Air technicians carry out critical responsibilities in aircraft maintenance. Their safety behavior is significantly and directly related to overall aviation safety performance. However, to date, only a limited number of studies have been devoted to discussion of air technician safety behavior issues. To gain an understanding of the related topics, in the current paper, Bagozzi's (1992) reformulation of attitude theory is applied to form a dualistic model identifying two types of stressors (i.e. challenge and hindrance) as the appraisal variables, and two types of job passion (i.e. obsessive and harmonious) as the emotional response variables. Air technician safety compliance and safety participation behavior are the targeted behavioral outcomes. A survey questionnaire is designed and distributed to collect data from Taiwanese maintenance technicians working for five national airlines. Structural equation modeling (SEM) is used to examine the hypothesized model. The results indicate that while the challenge stressor exerts more positive effects on harmonious job passion than on obsessive job passion, the hindrance stressor shows more negative effects on harmonious job passion than it does on obsessive job passion. Meanwhile, obsessive passion significantly and negatively affects air technician safety compliance and safety participation behavior. Harmonious passion, on the other hand, significantly enhances both types of safety behavior. The detailed discussion and implications of the findings are provided to serve as practical references for airlines when they are developing human resource management policies intended to enhance safety behavior on the part of maintenance crews. The research results will also be beneficial in terms of enriching the literature related to organizational safety behavior by offering the empirical evidence.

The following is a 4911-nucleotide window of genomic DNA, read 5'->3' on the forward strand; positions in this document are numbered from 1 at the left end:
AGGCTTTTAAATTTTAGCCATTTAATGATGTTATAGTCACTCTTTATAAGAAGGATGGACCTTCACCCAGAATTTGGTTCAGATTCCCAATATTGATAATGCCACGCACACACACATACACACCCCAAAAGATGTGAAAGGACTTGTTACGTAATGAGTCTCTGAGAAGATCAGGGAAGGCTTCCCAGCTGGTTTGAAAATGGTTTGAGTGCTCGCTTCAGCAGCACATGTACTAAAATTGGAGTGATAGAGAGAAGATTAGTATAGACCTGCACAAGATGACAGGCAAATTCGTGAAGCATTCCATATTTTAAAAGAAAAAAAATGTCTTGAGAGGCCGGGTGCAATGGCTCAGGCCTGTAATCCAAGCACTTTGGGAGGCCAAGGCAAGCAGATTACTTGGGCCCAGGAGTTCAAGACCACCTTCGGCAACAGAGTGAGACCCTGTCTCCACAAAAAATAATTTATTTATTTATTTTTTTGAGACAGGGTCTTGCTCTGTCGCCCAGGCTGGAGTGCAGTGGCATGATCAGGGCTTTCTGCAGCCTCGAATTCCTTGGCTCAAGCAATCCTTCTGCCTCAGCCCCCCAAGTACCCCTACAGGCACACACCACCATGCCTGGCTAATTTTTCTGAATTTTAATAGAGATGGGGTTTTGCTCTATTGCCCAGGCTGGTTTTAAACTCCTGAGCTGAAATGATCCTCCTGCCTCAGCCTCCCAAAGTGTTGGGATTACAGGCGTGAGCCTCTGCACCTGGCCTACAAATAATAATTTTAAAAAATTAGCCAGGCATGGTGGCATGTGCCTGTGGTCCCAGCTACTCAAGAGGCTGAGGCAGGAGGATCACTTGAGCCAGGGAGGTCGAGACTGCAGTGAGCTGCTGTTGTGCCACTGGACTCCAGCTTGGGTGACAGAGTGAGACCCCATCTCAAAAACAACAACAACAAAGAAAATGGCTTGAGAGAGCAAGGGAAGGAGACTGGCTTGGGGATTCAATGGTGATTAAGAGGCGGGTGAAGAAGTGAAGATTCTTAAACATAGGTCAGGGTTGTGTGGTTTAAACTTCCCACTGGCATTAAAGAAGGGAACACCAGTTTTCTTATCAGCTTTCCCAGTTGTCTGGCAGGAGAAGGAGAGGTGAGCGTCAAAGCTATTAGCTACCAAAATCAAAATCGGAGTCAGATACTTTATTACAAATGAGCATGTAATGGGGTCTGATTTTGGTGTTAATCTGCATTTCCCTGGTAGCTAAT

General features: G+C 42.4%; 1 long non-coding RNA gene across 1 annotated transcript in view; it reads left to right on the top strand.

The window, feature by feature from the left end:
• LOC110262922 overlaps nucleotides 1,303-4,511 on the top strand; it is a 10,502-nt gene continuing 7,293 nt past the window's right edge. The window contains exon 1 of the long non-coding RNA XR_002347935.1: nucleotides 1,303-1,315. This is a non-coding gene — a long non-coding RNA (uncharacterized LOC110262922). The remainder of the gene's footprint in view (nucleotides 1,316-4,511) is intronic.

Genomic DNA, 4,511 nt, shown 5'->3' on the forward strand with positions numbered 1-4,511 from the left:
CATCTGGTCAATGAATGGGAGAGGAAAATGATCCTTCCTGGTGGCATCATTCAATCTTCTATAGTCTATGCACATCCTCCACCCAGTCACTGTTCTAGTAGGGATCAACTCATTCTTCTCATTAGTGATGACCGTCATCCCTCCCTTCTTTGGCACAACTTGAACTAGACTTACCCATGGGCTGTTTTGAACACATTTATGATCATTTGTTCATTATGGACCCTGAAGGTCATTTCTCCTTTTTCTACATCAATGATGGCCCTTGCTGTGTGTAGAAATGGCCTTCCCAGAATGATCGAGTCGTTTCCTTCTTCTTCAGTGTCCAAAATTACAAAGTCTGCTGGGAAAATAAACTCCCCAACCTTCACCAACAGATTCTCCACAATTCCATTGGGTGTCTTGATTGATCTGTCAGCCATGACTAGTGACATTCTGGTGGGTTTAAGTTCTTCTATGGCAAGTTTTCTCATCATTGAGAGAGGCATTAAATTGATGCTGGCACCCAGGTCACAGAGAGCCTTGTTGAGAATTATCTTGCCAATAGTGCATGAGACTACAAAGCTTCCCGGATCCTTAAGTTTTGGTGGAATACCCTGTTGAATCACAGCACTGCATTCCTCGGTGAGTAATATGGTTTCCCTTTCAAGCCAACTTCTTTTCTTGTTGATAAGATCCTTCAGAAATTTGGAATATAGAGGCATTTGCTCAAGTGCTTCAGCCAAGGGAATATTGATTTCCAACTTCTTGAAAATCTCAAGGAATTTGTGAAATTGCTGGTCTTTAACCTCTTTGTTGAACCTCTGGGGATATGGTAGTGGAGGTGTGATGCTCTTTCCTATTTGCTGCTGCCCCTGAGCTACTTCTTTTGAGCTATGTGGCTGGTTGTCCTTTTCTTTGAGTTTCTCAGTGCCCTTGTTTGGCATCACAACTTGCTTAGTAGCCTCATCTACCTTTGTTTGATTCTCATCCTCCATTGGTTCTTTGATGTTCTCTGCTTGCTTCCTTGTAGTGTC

Research in Transportation Business & Management 41, 100632